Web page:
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Jamie-Lee Mooney is a Lecturer in the University of Liverpool’s Liverpool Law School.
“The history of child sexual grooming is difficult to put into context because grooming has only recently been recognised, socially, legally and academically, as a distinct stage of the process of child sexual abuse and exploitation.
In 2012 it was noted that Group Localised Grooming was ‘one of the most high profile forms of grooming, but remains one of the hardest forms [of grooming] for justice and support agencies to detect and target’ and over three years later, this statement retains its accuracy.
The recent Inspectorate of Constabulary (HMIC) report reviewed 576 cases across eight forces within England and Wales and suggested there was an “inadequate” response in 220 cases. The report goes on to state that ‘police officers need to take proactive steps to protect children’ from the risk of harm posed by this complex phenomenon. The report highlights the lack of understanding about the true extent of the ‘risk of harm’ posed to children. I argue that this is concerning given that recent cases have shown that the phenomenon is vastly developing and manifesting in a way that departs from what has been previously understood about this behaviour.
Ultimately, the lack of understanding, coupled with the narrow scope of legal provisions available, presents a significant challenge for law enforcement as it strives to achieve proactive rather than reactive responses to child exploitation.
However, as my 2013 research into Group Localised Grooming found, it is not only the term ‘risk of harm’ that is legally misunderstood. The term ‘vulnerability’ in the context of child sexual grooming and exploitation is frequently used in a misleading, all-encompassing way which has meant that some children have been deemed as ‘non-ideal’ victims; complicit, and thus a cause of their own experiences.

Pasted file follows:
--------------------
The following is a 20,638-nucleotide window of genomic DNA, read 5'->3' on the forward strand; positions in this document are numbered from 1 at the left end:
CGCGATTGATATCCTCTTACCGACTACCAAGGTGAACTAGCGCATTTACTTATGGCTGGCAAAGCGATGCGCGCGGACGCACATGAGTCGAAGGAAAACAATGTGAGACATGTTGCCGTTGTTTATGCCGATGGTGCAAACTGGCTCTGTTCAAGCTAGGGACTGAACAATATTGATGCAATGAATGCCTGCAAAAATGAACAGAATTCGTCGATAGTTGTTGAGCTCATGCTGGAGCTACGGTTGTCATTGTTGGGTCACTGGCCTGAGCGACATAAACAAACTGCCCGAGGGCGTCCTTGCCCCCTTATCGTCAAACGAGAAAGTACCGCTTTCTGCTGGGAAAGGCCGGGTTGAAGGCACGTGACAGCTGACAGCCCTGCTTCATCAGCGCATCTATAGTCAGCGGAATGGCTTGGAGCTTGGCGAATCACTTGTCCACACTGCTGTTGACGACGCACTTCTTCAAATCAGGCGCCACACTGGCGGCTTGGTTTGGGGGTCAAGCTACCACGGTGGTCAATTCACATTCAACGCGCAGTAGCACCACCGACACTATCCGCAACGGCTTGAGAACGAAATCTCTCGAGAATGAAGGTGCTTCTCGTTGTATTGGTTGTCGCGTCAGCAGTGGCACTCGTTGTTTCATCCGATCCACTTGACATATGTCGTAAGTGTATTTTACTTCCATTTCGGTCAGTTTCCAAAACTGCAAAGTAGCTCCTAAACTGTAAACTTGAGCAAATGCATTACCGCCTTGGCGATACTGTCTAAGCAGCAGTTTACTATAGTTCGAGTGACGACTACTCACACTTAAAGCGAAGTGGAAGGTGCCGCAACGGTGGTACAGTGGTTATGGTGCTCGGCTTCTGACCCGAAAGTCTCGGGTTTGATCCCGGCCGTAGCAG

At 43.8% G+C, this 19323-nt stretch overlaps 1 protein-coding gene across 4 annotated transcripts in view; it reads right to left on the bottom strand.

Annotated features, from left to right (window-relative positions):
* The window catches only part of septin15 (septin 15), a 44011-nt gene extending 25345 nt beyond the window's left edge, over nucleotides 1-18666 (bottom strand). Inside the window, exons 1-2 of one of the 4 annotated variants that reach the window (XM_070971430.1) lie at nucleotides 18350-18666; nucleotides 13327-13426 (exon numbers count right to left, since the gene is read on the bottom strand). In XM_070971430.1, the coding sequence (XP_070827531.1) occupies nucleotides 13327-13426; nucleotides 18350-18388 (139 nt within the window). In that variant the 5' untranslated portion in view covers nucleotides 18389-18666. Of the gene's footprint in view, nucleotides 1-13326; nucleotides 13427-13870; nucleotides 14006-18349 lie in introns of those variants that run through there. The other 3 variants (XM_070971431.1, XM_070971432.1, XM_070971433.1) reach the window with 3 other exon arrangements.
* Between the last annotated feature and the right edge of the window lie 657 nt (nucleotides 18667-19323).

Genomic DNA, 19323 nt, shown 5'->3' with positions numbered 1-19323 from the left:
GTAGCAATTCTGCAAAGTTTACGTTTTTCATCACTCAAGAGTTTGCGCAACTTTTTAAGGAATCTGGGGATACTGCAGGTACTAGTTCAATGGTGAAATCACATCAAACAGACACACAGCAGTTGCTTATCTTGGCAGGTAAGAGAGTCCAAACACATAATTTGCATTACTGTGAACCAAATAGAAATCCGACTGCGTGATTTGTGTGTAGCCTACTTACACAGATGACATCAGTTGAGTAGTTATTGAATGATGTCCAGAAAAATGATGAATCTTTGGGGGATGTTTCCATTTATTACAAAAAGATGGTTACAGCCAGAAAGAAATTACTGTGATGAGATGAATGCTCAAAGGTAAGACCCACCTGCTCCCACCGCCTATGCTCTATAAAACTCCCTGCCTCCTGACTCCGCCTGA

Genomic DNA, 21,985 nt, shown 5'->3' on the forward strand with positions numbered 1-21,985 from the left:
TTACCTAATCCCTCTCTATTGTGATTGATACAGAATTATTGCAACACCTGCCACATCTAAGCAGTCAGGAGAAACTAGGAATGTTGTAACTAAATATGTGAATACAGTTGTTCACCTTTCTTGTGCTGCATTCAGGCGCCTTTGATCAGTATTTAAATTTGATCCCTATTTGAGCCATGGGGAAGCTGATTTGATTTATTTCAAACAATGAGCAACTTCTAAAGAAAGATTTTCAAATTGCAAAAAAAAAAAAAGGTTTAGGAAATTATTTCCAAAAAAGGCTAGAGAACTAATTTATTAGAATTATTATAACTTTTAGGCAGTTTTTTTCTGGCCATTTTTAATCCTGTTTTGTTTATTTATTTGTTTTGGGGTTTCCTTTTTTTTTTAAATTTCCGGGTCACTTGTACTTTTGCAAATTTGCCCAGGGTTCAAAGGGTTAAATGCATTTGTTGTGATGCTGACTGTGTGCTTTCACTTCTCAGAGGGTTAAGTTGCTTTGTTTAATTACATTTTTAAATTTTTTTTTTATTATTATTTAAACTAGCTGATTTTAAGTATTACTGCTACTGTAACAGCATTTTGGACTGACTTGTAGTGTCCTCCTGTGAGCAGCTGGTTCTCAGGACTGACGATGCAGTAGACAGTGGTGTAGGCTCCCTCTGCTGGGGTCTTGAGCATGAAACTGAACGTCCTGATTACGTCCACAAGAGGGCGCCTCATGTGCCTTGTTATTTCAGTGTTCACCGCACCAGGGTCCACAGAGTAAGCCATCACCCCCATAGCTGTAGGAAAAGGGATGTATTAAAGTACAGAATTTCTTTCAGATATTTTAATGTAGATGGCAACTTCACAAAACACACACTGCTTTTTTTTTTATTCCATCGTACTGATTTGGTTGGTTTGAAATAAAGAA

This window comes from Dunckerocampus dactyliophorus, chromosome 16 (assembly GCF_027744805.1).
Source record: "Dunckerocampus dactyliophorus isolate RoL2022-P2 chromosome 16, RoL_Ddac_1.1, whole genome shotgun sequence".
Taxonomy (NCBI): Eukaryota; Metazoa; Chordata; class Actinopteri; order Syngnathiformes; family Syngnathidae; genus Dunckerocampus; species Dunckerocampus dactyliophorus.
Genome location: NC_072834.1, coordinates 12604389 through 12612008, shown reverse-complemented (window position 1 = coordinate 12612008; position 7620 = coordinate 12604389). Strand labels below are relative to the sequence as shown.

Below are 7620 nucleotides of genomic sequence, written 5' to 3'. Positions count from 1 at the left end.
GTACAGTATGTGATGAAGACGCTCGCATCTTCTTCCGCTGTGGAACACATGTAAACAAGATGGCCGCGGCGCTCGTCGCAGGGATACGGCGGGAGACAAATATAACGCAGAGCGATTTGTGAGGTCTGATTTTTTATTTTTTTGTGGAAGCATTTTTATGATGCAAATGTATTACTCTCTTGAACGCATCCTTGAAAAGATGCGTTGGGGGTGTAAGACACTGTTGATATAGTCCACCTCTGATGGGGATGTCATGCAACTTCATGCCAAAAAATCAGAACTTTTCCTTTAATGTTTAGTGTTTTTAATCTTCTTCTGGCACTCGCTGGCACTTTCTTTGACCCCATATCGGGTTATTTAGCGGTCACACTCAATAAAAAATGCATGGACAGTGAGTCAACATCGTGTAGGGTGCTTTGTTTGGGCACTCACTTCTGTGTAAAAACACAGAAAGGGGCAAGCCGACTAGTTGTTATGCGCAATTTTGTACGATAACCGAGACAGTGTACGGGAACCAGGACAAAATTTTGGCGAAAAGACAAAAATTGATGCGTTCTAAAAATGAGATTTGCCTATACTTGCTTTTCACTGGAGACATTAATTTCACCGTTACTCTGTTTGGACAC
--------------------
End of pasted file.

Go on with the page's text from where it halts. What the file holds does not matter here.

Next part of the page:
I contend that in instances of child sexual grooming, children do not manifest vulnerability and/or experience harm [from grooming behaviour/s] in a uniform way and thus, police officers and prosecutors should accommodate for this diversity of experience if children are to be afforded a greater level of protection. Further to this, prosecutors should consider any apparent consent within these cases as being part of the evidence of exploitation, rather than being a barrier to successful criminal prosecution.
It is inarguable that the current legal response to child exploitation has not only failed to protect the children concerned, but has also placed those victims and children more generally at an increased risk of harm from further sexual grooming and exploitation.
It is vital that frontline child protection officials are provided with detailed, but more importantly, informed guidance of how to detect and target grooming behaviours which are not readily identifiable as criminal conduct. Furthermore, the guidance must also provide clarity and understanding of how to appropriately respond to the complexity of individual victimisation in a way that dispels the misconceptions that are currently hindering effective child protection.”
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